October 13, 2009
Conservative Issues Become Ammunition in Governor's Races
Virginia Democrat Creigh Deeds continues to slam Republican Bob McDonnell for a thesis he wrote 20 years ago while attending Regent University. In the thesis, McDonnell described working women and feminists as "detrimental" to the family, said government policy should favor married couples over "cohabitators, homosexuals or fornicators," and called a Supreme Court decision legalizing the use of contraception by unmarried couples "illogical."
Deeds took the thesis and ran with it, using it to paint McDonnell as a "social crusader" during last night's debate and in at least four different TV ads. One ad features six women who question McDonnell's voting record. "What did this thesis say about women?" another ads asks. "A lot ... abortion should be outlawed and birth control should be restricted--even for married adults."
McDonnell responded with two ads. One features women who worked with him while he was state Attorney General, while the other is narrated by his daughter, Jeanine, who served as a platoon leader in Iraq. McDonnell, who is Catholic, has five children.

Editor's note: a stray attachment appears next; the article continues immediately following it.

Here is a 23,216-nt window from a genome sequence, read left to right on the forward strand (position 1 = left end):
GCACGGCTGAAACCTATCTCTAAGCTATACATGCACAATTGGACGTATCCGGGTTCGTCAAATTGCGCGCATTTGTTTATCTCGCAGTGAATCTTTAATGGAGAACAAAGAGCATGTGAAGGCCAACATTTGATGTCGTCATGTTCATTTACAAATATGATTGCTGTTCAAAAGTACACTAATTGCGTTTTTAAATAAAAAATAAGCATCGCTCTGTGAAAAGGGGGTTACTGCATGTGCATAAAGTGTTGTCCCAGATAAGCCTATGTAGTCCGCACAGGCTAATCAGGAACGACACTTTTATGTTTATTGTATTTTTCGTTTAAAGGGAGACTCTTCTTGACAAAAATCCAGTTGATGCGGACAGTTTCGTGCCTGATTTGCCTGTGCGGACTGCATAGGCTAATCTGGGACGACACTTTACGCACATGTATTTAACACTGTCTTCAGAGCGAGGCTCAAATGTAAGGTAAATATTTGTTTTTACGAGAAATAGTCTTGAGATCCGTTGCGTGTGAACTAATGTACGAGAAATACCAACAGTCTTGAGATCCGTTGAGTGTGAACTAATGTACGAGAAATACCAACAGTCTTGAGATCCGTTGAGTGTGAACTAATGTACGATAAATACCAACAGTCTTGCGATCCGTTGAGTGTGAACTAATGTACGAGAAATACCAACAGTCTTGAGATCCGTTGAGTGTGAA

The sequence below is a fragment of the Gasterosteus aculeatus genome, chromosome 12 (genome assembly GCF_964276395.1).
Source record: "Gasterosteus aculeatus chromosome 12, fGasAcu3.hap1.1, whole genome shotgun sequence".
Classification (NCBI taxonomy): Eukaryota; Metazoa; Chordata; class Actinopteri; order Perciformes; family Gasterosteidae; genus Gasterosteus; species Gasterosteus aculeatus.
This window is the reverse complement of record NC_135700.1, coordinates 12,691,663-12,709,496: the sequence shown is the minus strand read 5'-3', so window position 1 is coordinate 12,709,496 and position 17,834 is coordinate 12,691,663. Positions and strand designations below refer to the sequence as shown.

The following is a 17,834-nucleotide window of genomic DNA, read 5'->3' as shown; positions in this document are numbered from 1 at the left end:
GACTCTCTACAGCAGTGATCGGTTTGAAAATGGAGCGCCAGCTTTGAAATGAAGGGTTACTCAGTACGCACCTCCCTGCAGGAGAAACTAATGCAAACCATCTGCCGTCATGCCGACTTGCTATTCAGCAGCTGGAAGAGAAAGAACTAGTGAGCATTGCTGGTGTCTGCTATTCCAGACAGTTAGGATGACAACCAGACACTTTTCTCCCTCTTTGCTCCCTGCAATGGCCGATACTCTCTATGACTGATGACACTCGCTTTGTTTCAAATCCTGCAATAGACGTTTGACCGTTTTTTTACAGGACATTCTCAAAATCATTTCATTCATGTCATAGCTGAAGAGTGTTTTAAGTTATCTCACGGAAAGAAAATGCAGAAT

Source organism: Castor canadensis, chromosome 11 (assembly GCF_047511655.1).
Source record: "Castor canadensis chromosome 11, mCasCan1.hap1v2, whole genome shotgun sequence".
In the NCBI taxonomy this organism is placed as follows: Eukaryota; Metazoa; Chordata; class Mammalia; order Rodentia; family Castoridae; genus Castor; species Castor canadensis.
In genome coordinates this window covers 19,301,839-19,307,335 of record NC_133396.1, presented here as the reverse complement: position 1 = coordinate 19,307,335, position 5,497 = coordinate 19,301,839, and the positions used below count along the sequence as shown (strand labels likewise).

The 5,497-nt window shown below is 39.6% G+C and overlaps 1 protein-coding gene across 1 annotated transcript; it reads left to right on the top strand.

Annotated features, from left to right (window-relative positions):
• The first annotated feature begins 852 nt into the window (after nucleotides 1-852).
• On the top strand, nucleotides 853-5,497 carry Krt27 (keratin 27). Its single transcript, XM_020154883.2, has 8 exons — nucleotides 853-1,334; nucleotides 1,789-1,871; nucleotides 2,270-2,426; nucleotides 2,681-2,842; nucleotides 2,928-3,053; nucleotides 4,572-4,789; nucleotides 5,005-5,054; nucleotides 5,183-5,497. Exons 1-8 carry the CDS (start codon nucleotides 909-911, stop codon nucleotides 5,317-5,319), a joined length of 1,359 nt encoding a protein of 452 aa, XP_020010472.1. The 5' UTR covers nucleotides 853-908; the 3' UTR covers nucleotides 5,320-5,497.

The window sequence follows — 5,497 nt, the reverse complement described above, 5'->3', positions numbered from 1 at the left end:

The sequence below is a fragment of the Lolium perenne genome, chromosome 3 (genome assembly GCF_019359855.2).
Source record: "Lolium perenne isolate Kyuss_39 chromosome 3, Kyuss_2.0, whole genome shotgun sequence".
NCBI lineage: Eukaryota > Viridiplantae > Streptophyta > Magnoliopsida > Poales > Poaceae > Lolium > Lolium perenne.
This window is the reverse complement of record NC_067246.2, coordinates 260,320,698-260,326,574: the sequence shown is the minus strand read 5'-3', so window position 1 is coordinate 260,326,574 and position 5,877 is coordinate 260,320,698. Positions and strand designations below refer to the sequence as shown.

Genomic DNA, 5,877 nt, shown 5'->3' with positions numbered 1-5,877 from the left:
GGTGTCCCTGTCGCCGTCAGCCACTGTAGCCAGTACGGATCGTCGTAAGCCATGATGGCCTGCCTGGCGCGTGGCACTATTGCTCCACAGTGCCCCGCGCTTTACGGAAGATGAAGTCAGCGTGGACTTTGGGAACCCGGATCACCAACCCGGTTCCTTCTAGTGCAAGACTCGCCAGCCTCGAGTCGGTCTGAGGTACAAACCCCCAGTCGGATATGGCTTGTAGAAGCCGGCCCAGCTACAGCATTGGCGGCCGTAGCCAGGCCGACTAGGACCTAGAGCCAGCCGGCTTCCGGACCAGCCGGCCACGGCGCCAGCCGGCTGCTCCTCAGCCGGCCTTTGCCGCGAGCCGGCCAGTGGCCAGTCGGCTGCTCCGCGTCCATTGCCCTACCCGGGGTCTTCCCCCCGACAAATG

Another ad is being aired by the Virginia Values Voter PAC, tied to the Family Research Council; this one accuses Deeds of flip-flopping on the issues of same-sex marriage and partial-birth abortion.
McDonnell also said that his views have changed since the time he wrote the thesis, especially regarding women in the workplace:
Virginians will judge me on my 18-year record as a legislator and Attorney General and the specific plans I have laid out for our future -- not on a decades-old academic paper I wrote as a student during the Reagan era and haven't thought about in years.
Despite the attack ads, McDonnell has consistently remained 5 to 10 points ahead of Deeds.
Meanwhile, New Jersey Democratic Gov. Jon Corzine targeted his opponent on abortion and stem cell research in a new ad released Thursday. The ad criticizes Christie's support of a constitutional ban on abortion and opposition of funding stem cell research. "A governor who doesn't share our values," the announcer says. "Chris Christie. Wrong when it matters most."
Christie has said he became pro-life after his children were born, but he will not "force that down people's throats" as governor. He favors banning partial-birth abortions, requiring parental notification and a 24-hour waiting period. He also opposes additional gun control laws.
The two candidates are running neck-and-neck.